Optimization Model for Recirculating Aquaculture Systems (RASs) for Nile Tilapia in Kenya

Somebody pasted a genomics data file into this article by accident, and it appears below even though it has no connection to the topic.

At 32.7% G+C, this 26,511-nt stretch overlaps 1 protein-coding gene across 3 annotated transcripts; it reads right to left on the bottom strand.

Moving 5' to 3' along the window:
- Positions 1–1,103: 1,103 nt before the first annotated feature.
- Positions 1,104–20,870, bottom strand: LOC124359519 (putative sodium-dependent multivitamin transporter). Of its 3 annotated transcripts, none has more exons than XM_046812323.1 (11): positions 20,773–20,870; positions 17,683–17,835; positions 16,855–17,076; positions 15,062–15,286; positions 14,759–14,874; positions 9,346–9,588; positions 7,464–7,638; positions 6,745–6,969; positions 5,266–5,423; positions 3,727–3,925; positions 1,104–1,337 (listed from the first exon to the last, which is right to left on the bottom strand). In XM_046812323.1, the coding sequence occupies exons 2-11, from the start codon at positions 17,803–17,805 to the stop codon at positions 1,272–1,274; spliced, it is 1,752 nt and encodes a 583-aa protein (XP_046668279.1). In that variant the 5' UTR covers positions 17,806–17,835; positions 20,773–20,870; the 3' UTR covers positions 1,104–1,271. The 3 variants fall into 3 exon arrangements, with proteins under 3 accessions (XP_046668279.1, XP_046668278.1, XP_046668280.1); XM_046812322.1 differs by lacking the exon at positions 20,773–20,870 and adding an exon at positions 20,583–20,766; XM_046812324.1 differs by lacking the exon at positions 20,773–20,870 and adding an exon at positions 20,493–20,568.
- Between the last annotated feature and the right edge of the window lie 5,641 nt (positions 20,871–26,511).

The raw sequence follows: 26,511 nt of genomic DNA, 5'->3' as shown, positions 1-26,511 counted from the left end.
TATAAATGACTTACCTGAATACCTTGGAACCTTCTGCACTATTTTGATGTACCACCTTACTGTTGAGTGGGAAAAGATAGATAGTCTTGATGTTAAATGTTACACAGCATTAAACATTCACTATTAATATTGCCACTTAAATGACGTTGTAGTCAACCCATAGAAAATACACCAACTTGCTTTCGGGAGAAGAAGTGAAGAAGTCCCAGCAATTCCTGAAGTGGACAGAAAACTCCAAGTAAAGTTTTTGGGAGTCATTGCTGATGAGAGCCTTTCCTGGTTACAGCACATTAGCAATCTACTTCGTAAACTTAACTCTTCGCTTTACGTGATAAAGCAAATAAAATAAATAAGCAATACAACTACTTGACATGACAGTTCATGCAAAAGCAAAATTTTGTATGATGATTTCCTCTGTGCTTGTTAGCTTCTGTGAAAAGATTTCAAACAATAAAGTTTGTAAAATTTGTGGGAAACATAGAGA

AbstractSimulation in aquaculture necessitates dynamic modeling that provides a deeper insight into the aquaculture performance. The development towards the use of simulation models in aquaculture has been witnessed in the last few years. Most of the simulation models originate from ecological modeling and applies to through-flow systems. On the other hand, studies on Recirculating Aquaculture Systems (RAS) which consider wastewater treatment, use basic steady-state models of the treatment processes, where the efficiency is set to either a fixed percentage removal or a fixed removal rate. For a farmer, the major target is to improve the efficiency and predictability of intensive aquaculture operations. These improvements are subject to accurate quantification of metabolic rates of the fish coupled with the relationships between water quality and fish growth. Moreover, improvements and refinement of water reuse technologies are inevitable towards the improvement of intensive aquaculture systems. Computer models are effective tools for analyzing water treatment units and fish metabolic response effects on overall system performance. This study aimed at developing a RAS simulation and optimization model to help in predicting water quality and cost optimization of recirculating aquaculture systems. A general standard model development procedure was used in the development of the RAS model. Matrix Laboratory (MATLAB) programming language was used to accomplish the model development task. The data collected on energy consumption, running costs, biofilter efficiency, and flow rates through the connection pipes were used to calibrate and validate the model. From the model evaluation, the Nash-Sutcliff Efficiency (NSE) values for ammonia, pH, Dissolved Oxygen (DO), Electrical conductivity (EC) and Energy were, -4.26, 0.97, 0.77, 0.59 and 0.94 respectively. Similarly, the coefficient of determination (R2) for ammonia, pH, Dissolved Oxygen (DO), Electrical conductivity (EC) and Energy were, 0.96, 0.89, 0.23, 0.87 and 0.85 respectively. The model also showed that low stocking densities (2.3 kg/m3 to 5.0 kg/m3) led to longer payback periods as compared to higher stocking densities (7.0 kg/m3 to 10.0 kg/m3). The model gave a good prediction for most water quality parameters. On profit optimization, most of the good cost scenarios did not coincide with the best water quality conditions. More sub-models to the models to be added to capture aspects of different water treatment and other fish species other than Nile Tilapia.
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